When you look at a bigger production scale, a recent study points out, liquid fuels like diesel derived from crop residue may actually be competitive against the petroleum based fuels at the current levels of prices.
Scientists from the Stevens Institute of Technology conducted a research and their preliminary analysis looked into a Biorefinery Collective of biomass-to-liquid fuels using centralized ATR or autothermal reforming and fast pyrolysis followed by synthesis using Fischer-TRopsch process. Different sizes of plants ranging from 35,000; 10,000; and 2,000 dry tonnes of biomass a day with 8 percent return, the experts found out that the sales price can go for $2.06, $2.40, and $3.30 a gallon, respectively, without taxes.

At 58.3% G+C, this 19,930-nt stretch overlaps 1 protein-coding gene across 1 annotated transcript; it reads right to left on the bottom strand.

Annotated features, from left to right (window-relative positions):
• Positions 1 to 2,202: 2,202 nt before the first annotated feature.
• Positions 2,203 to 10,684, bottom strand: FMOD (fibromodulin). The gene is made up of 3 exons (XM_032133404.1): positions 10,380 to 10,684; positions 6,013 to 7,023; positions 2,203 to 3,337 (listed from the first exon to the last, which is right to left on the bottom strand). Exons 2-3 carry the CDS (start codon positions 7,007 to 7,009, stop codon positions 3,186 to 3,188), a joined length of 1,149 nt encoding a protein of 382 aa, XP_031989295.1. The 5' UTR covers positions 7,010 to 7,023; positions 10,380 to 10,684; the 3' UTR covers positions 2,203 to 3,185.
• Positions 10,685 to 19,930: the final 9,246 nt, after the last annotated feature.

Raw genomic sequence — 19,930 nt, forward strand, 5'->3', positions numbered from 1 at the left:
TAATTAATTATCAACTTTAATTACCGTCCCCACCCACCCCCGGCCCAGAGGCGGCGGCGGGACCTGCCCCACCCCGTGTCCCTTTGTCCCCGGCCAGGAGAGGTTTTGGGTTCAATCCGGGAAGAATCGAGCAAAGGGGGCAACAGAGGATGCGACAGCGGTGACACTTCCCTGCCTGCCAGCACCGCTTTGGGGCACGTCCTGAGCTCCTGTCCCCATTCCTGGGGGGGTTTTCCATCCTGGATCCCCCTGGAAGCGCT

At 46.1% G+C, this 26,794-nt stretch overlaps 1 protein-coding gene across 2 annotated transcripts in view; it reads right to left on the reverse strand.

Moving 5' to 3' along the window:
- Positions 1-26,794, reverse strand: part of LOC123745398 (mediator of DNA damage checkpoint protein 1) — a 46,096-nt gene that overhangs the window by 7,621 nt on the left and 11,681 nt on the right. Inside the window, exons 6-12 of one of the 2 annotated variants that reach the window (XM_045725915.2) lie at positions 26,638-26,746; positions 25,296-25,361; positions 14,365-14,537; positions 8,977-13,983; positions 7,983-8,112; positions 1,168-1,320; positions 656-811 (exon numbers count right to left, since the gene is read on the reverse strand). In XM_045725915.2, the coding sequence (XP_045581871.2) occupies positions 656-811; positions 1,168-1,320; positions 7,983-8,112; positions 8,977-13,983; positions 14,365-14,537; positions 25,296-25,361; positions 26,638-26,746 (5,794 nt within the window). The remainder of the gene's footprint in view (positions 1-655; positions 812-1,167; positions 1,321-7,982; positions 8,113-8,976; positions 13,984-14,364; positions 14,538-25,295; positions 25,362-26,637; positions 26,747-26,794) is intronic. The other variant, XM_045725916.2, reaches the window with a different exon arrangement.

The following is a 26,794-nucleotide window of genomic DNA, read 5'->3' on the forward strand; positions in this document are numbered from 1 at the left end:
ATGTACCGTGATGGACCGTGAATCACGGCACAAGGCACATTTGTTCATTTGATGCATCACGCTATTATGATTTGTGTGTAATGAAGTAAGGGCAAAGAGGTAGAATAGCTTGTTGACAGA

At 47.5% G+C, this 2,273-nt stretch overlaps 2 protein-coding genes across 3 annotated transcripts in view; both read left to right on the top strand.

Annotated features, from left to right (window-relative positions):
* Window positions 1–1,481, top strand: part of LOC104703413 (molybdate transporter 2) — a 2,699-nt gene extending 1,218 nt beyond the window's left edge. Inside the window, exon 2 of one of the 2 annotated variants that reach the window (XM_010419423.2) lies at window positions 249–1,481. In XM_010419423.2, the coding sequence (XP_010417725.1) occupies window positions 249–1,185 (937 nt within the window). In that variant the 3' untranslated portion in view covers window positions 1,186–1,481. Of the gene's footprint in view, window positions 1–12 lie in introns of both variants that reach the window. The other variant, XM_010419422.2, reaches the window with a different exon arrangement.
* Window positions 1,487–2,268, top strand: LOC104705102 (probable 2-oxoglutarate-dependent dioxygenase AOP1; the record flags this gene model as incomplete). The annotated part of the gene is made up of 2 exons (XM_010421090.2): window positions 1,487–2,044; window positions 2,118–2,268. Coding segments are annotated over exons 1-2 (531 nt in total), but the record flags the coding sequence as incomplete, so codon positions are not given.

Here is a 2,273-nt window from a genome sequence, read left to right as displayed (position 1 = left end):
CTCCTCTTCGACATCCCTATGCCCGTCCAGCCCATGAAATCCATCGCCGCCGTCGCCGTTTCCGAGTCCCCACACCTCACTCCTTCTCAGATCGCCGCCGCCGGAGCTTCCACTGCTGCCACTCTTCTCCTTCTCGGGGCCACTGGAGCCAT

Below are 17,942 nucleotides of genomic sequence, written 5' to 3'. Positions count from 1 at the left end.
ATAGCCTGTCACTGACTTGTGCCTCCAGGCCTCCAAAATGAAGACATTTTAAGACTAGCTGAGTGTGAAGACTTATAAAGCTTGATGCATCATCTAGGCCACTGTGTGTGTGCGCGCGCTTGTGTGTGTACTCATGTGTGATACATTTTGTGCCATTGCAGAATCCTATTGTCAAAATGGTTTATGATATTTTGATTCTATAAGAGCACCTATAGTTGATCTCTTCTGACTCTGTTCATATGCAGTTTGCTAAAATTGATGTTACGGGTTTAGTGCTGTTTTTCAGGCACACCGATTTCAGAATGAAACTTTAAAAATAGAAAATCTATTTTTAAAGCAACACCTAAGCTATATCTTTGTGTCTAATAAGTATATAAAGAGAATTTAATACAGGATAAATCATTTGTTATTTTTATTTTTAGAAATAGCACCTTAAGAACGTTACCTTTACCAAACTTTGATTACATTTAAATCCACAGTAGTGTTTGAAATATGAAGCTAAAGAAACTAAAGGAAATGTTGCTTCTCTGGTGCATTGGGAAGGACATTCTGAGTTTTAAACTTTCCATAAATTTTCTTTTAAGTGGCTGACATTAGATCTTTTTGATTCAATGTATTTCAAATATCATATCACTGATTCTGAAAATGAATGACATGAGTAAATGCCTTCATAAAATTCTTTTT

The process will involve collection of surplus biomass like crop residue and then pyrolizing this biomass into PO or pyrolysis oil, char, and NCG or noncondensable gas. The next step will be to move the PO into a processing facility so that the PO can be converted to synthesis gas via autothermal reforming and then FT synthesis to make it into a diesel fuel. These steps were tagged by the proponents as the Biorefinery Collective.
The higher density of the pyrolisis oil compared to the biomass my lower the transport cost to the ATR plant and pipeline transport can also be considered. The pyrolyzer collective will entail a number of farms in a certain location where each of the farm will send the residues of their crop to a pyrolizer in the area to convert it to pyrolysis oil.
The study sees the cost of the biomass to be the number one factor in pricing as the crude oil prices is to the current market pricing today. And they found out that effective methods of collection and delivery of the biomass will lead to lower cost.